No rest, no pleasure, will I see;
My whole of bliss is lost with thee!
I’ll give all thoughts of patience o’er
(A gift I never lost before);
Indulge at once my rage and grief,
Mourn obstinate, disdain relief,
And call that wretch my mortal foe,
Who tries to mitigate my woe;
Till life, on terms as severe as these,
Shall, ebbing, leave my heart at ease;
To thee thy liberty restore
To laugh when Hetty is nor more.
(Wr. c. 1730; pub 1825)
The tradition these belong to, the marriage complaint I’ll call it, includes the most-frequently reprinted poem by a women in the 18th century, Mary Chudleigh’s “To the Ladies” (“Wife and servant are the same,/But only differ in the name”), poetry by a number of women poets from the French and English and German Enlightenment, 17th through 19th century (from Sarah Egerton Fyge [1670-1723] to Louise Colet [1810-76] to Anna Louisa Karshe [1722-91] (see my foremother poet entry in the Wompo Festival online)
Carl Gustav Carus (1789-1869), Rowing on the Elbe, also from Rooms with a View
There are two lives available of Mehetabel Wright. The one which tells the story aright is by Roger Lonsdale and prefaces the above two poems and others by Wright in his Eighteenth Century Women Poets.
In brief, Mehetabel Wright was John Wesley’s sister. Her upbringing must have been difficult to say the least. She received the same education as her brothers and showed real genius very young. She is said to have been able to read Greek. By her mid-twenties she was locked in a kind of mortal combat with her family as they proposed suitor after suitor whom they approved her and were people of their trading class.
She rejected two, one of whom the family had been so strong for they had bought clothes and set her out with him (Clarissa Harlowe’s story has much reality.) Well, she finally eloped from the family home in 1725 but returned unmarried and pregnant (horrors! and gasp!) and was forced to marry William Wright, a plumber. The marriage was deeply unhappy – as might be guessed from the two poems.
It provoked ‘A Full Answer’ from her brother Samuel (there were 19 surviving Wesley siblings) who told her ‘cursing wedlock is blaspheming’ and urged her to ‘Repent, renounce all wicked wit’ (see how wit, intelligence, is seen as suspect, wicked, no doubt doubly so in a woman). It is a savagely cruel poem. She was also visited by “friends” who continually urged her to accept this man as there was nothing wrong with him — as if two people are their categories. A later visitor (after her death), a literati of the period, John Duncombe visited her husband when he was a widow and “a very decent respectable man,” and he wrote up a life which rejected as untrue her complaints of “neglect and unkindnesss … unfeelingness,” and said she was afflicted by “religious melancholy.” Everything however points to the reality the man was her intellectual inferior who would spend his evenings with men drinking, playing cards, joking (a sort of Mr Price for those who have read Austen’s Mansfield Park and remember Fanny Price’s descriptions of how her father would spend his evenings). Wright had thought the lead-works on the premises caused her children’s early deaths (another poem printed by Lonsdale is to one of these children who died two days after birth), and it may have contributed to her own.
In her later alas she succumbed to the religion. How could she not? However she would not openly join the group but prayed apart said to have been reluctant to “bring more disgrace” on her brother. A family historian described her as “an elegant woman, with great refinement of manners; and had the traces of beauty in her countenance, with the appearance of being broken hearted.”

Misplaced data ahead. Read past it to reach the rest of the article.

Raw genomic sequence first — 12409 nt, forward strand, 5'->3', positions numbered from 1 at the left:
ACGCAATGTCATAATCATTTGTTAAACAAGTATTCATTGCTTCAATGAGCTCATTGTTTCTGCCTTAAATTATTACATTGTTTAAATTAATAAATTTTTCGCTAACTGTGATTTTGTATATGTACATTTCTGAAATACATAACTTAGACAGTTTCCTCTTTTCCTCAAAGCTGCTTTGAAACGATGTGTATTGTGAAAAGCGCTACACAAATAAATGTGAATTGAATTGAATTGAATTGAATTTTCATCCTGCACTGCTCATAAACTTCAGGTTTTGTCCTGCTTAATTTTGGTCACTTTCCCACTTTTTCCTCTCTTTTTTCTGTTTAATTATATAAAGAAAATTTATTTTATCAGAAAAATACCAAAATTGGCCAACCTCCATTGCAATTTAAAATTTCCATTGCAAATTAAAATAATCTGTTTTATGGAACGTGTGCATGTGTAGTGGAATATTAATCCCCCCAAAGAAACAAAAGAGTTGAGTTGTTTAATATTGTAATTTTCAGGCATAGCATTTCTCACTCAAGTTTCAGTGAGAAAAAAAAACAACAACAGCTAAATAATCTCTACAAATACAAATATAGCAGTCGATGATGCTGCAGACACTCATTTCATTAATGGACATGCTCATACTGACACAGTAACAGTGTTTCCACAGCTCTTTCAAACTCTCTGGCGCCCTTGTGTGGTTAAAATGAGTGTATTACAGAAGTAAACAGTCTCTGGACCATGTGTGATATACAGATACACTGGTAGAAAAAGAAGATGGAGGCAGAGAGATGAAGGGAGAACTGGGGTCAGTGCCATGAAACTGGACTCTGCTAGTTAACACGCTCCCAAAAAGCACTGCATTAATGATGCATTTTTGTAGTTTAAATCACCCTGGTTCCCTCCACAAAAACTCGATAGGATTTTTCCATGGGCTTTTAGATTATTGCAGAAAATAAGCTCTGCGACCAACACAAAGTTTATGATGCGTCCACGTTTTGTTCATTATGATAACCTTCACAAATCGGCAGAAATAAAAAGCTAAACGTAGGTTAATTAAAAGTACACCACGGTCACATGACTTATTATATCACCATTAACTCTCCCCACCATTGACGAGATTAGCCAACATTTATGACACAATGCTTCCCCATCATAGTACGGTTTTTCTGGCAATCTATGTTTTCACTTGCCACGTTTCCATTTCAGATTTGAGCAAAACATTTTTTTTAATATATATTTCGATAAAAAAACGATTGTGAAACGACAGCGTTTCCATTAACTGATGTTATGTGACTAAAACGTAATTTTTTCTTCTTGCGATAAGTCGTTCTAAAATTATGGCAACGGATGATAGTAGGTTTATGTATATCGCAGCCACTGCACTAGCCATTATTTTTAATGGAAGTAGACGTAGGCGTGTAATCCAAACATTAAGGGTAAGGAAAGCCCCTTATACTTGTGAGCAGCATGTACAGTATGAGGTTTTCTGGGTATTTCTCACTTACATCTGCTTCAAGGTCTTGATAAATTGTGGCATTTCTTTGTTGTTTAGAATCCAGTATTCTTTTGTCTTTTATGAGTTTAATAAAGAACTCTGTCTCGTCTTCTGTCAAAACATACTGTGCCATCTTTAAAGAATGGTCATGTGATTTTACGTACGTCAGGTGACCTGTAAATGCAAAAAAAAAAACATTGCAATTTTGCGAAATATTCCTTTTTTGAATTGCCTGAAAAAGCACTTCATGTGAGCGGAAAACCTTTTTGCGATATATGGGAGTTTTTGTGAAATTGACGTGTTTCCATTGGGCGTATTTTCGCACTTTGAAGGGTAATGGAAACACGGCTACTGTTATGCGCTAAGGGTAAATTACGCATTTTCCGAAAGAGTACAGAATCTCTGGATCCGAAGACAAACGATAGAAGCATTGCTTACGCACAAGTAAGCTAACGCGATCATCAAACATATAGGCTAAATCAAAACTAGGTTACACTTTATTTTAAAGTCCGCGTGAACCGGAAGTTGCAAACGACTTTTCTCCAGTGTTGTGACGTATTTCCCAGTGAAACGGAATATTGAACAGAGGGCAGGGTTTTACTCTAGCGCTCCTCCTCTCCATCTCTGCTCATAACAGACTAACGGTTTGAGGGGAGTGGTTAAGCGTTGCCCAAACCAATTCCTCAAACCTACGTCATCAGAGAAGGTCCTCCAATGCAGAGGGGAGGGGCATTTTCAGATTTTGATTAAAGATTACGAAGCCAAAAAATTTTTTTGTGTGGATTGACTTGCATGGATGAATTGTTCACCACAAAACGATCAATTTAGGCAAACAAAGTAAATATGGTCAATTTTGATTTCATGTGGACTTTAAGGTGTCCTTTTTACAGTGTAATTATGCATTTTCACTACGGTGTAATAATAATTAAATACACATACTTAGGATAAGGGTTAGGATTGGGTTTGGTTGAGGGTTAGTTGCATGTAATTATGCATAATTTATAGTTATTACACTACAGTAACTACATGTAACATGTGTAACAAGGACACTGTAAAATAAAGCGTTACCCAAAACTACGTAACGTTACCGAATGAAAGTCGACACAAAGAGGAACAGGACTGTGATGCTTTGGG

The second life is in the ODNB. It appears to have been written by one of Hetty’s mortal foes (the neighbors who came to “mitigate her woes”), for he erases all that is important and is very balanced :). Mehitabel was the sister of the Wesleys. It’s not done to condemn religion but here we see some of its results. They were a family filled with poetic talent. 19 children — imagine the mother(s?). The strong and memorable rhymes here are not so far from Charles Wesley’s hymns, even if the subject matter couldn’t very well be more different.
As to the poems, the first is a magnificent piece of invective only marred by the conventional and misogynist ‘truth in whores’ in the last line. Notice too the lines
And Satan (let him have his due)
Was never so confirmed a dunce
To risk damnation more than once.
So now reread the second poem I’ve reprinted.
Here we have indeed the reality of a woman’s life in the 18th century — for in Lonsdale’s volume, he includes a full life of Wright and other poetry. I do not want to imagine what it might be like to have to go to bed with a man and endure all he could do and not only not love him, but find him distasteful and know that he finds my personality and everything about me but my body something to scorn and what irritates him. — in Winston Graham’s brave Poldark historical novels he imagines this as repeated rape which shatters and destroys the woman’s self-image, makes her hate herself, her body and turns life for her into a range of cold mean materialism (very like say Gwenolen Harleth finds with Henleigh Grandcourt in Eliot’s Daniel Deronda). Imagine giving birth to this man’s children (he not only fills your body nightly but blows it up and subjects you to near-death childbirth) and then trying to love it for its own sake (what does she have) and the baby dies — as was common. And late in life to become religious and berate herself.
To note: how she has to endure rejection and slight and go to bed with him all the while. how he spends his time and how she has to serve him. Really this is a story of today too — in traditional societies and ours too. The poem shows how the continual repetitions of “friends” that there was nothing wrong with this man (respectable, makes money) and how she should like this life (something must be wrong with her) were among the worst things she was confronted with. Note the last stanza where she says “that wretch” is her “mortal foe” “who tries to mitigate her woe.” Life on terms like these is a living-death.
At the end she says all she can hope for to end this is death, and then that would free this husband.
Do you think the husband bothered to read the poem? I don’t. In it we see how she was left to him. He was her world! Let her why she ceases to please?
This is the under realities of the crude plays of the era; Anne Oldfield and many another actress to make money presented a falsifying dream image through stereotypes which apparently supported the misogynistic erasure of women (see my “I hate such parts as we have plaied today”). The key here is a woman is erased; she is invisible. Just a nearby vagina and womb and should obey and shut up. And in the bend she succumbed.
We have modern equivalents shown us in fiction: Fay Weldon’s Down Among the Women and Female Friends. Her Live and Loves of a She-Devil book and film belongs squarely here. It starred Patricia Hodge; here she is (transformed) kneeling before her man: